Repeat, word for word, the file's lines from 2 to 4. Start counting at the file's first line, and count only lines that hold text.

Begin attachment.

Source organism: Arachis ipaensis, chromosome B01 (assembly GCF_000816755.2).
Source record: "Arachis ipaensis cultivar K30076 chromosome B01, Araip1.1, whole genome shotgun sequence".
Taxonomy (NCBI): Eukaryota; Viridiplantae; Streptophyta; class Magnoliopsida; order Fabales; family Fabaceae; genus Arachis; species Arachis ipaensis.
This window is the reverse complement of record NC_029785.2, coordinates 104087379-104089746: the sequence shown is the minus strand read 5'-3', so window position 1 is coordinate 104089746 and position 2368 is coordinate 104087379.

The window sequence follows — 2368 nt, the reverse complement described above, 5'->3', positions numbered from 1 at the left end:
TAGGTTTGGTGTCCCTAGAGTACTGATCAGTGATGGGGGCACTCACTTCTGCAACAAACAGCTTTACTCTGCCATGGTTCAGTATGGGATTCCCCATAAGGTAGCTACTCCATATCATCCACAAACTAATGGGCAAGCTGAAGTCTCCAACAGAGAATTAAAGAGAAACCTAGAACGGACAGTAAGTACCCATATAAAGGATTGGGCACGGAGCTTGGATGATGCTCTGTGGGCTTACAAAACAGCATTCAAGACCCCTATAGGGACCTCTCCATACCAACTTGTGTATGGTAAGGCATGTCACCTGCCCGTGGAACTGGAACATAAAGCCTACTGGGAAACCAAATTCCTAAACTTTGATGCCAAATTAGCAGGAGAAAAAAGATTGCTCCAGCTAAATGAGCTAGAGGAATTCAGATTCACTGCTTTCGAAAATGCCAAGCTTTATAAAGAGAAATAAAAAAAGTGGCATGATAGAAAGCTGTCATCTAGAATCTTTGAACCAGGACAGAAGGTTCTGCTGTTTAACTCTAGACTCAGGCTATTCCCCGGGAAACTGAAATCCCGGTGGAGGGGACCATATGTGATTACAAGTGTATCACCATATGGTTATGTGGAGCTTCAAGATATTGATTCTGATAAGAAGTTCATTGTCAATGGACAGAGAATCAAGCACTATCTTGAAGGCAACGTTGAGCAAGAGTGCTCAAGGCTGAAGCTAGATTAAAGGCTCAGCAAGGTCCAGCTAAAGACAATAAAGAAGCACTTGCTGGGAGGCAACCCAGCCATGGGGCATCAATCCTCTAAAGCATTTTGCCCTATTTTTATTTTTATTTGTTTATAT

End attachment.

Source record: "Arachis ipaensis cultivar K30076 chromosome B01, Araip1.1, whole genome shotgun sequence".
Taxonomy (NCBI): Eukaryota; Viridiplantae; Streptophyta; class Magnoliopsida; order Fabales; family Fabaceae; genus Arachis; species Arachis ipaensis.
This window is the reverse complement of record NC_029785.2, coordinates 104087379-104089746: the sequence shown is the minus strand read 5'-3', so window position 1 is coordinate 104089746 and position 2368 is coordinate 104087379.